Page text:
Commentary on the national accounts often includes caveats about the GDP numbers, with some preferring GNP , the income of Irish residents, as a better measure. Yet growth is also extremely strong using that metric, averaging 6.7% over the first half of the year, although multinational profit outflows did pick up in q2 and the differential between the two measures may widen over the rest of the year.

Irish GDP is now  5.7 % above the previous peak but the unexpected strength of activity in 2015 raises a number of policy issues. On the face of it the economy is growing at a rapid clip and  employment is rising strongly , which would not signal the need for a further boost  to demand from fiscal policy in 2016, particularly as monetary policy is extraordinarily easy and the exchange rate has depreciated. The Government has already received advice from a variety of quarters urging little or no stimulus and the GDP  figures might serve to reinforce such views. Against that, CPI inflation is around zero, wages are only beginning to rise, credit is still contracting and Ireland ran a BoP surplus of  €4.3bn over the first half of the year, a picture hardly consistent with an overheating economy.

There is also an election due within six months, of course, but times have changed in that the Government is now constrained by EU fiscal rules, including one which limits the growth in real exchequer spending to the growth in potential GDP. The latter figure  is determined by the European Commission (EC), using a 10-year average ( including estimates of the current year and forecasts four year ahead) and as it currently stands it means virtually  zero growth in real spending in the 2016 Budget. This  real limit is translated into a cash figure by using the EC’s forecast for price rises across the economy ( the GDP deflator) which is currently  1.6%,  giving a permitted  expenditure figure of €1.3bn to allocate between spending increases and tax cuts.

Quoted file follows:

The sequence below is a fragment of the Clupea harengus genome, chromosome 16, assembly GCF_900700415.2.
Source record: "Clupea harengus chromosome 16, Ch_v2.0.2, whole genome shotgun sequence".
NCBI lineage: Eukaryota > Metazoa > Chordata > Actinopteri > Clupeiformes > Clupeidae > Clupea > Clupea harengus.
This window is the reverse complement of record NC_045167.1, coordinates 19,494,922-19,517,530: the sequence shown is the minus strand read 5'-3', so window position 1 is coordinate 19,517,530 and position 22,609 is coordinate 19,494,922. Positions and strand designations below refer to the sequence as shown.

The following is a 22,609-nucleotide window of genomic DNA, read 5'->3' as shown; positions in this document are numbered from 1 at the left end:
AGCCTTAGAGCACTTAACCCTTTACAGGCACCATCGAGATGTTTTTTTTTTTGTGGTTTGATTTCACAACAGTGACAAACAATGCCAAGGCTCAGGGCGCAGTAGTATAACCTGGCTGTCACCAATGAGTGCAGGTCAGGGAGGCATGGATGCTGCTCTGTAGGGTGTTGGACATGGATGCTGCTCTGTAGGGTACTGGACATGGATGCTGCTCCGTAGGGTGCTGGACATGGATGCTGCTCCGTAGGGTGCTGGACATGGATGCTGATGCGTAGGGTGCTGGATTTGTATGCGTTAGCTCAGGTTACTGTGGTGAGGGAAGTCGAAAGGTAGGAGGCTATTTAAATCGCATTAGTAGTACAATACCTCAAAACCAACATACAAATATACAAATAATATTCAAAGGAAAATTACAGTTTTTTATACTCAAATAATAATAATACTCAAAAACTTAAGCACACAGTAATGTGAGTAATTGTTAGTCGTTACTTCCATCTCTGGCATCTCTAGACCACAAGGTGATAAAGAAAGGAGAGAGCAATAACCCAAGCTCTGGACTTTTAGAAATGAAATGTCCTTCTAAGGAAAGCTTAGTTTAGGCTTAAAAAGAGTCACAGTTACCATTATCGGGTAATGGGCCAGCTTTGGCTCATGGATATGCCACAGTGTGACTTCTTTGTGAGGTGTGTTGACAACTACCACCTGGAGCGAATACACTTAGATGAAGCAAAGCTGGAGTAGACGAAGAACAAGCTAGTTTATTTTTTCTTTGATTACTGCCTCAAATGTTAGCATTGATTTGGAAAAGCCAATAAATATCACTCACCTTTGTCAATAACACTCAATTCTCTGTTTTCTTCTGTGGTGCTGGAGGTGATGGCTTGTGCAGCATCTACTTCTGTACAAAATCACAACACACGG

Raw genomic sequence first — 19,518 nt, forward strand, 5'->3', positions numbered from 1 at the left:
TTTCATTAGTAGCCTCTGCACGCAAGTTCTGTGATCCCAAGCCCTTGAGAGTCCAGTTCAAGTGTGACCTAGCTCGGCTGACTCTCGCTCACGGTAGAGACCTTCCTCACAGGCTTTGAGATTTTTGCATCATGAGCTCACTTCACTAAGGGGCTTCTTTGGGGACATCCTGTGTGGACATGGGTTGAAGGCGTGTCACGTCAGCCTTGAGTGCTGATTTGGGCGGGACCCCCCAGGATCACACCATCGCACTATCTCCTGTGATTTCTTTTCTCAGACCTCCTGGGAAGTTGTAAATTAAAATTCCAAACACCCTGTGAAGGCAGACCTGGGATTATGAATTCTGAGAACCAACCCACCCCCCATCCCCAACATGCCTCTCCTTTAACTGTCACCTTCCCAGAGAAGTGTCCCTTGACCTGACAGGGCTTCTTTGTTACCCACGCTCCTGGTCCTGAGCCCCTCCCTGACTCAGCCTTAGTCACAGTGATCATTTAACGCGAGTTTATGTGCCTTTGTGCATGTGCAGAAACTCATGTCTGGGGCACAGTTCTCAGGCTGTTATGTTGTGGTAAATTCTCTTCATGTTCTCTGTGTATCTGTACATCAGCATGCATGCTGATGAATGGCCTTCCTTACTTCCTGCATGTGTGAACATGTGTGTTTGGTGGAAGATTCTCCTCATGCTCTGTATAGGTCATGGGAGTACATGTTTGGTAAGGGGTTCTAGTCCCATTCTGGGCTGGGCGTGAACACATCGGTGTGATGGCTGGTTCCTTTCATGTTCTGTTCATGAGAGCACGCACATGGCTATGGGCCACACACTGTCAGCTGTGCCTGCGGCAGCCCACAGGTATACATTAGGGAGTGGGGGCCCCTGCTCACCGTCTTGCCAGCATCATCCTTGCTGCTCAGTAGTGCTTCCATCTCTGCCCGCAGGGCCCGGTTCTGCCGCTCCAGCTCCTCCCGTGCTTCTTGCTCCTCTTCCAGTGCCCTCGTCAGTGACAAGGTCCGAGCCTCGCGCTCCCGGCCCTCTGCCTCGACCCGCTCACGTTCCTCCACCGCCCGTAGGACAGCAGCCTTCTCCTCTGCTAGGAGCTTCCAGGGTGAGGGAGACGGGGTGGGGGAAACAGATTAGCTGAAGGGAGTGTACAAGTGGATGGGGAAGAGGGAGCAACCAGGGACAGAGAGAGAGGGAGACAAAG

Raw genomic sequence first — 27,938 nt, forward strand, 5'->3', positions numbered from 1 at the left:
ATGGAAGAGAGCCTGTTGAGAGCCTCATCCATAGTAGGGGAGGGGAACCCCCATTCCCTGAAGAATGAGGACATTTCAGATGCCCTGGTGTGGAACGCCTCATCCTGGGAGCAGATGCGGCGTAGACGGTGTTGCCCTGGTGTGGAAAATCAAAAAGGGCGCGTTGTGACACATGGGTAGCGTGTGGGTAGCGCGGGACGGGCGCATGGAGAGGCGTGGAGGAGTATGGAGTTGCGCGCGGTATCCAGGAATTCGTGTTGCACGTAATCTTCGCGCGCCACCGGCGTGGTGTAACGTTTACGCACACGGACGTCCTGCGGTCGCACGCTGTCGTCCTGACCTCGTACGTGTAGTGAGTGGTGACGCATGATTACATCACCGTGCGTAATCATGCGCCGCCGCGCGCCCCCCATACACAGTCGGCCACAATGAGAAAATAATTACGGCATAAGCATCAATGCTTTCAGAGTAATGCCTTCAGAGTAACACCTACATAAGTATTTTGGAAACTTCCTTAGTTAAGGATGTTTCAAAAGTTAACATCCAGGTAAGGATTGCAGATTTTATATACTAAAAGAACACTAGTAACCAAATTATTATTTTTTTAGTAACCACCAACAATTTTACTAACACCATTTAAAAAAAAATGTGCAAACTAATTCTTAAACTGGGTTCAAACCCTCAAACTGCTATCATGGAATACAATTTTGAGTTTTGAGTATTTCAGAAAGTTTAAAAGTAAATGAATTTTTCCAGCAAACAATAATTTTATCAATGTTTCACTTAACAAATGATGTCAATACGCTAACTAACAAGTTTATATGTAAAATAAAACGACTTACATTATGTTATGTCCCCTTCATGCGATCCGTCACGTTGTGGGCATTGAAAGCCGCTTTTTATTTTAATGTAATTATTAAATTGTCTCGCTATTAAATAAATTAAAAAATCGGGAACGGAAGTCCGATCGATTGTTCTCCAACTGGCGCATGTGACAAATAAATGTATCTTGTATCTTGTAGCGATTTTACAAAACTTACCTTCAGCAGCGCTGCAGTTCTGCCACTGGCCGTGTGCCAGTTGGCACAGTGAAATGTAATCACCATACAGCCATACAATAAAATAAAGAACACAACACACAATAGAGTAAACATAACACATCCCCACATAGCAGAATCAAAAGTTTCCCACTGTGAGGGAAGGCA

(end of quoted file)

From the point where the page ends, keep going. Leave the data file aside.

Yet the GDP deflator is currently rising at an annual 5.2%, so the 1.6%  forecast for 2016 looks too low. Moreover, the potential growth rate  forecast also looks less credible, given the 2015 data. For example, Ireland’s potential growth rate for the year  was put at 2.8% , which implies that the economy may currently be operating 3-4% above capacity, given that the EC assumed  the economy was around full employment in 2014, which  is not consistent with the  observed wage and price behaviour.

There is now little more than a month to the 2016 Budget, so interesting times ahead, although whatever transpires, a buoyant economy can no longer translate into the tax and spending package we might have seen in the past.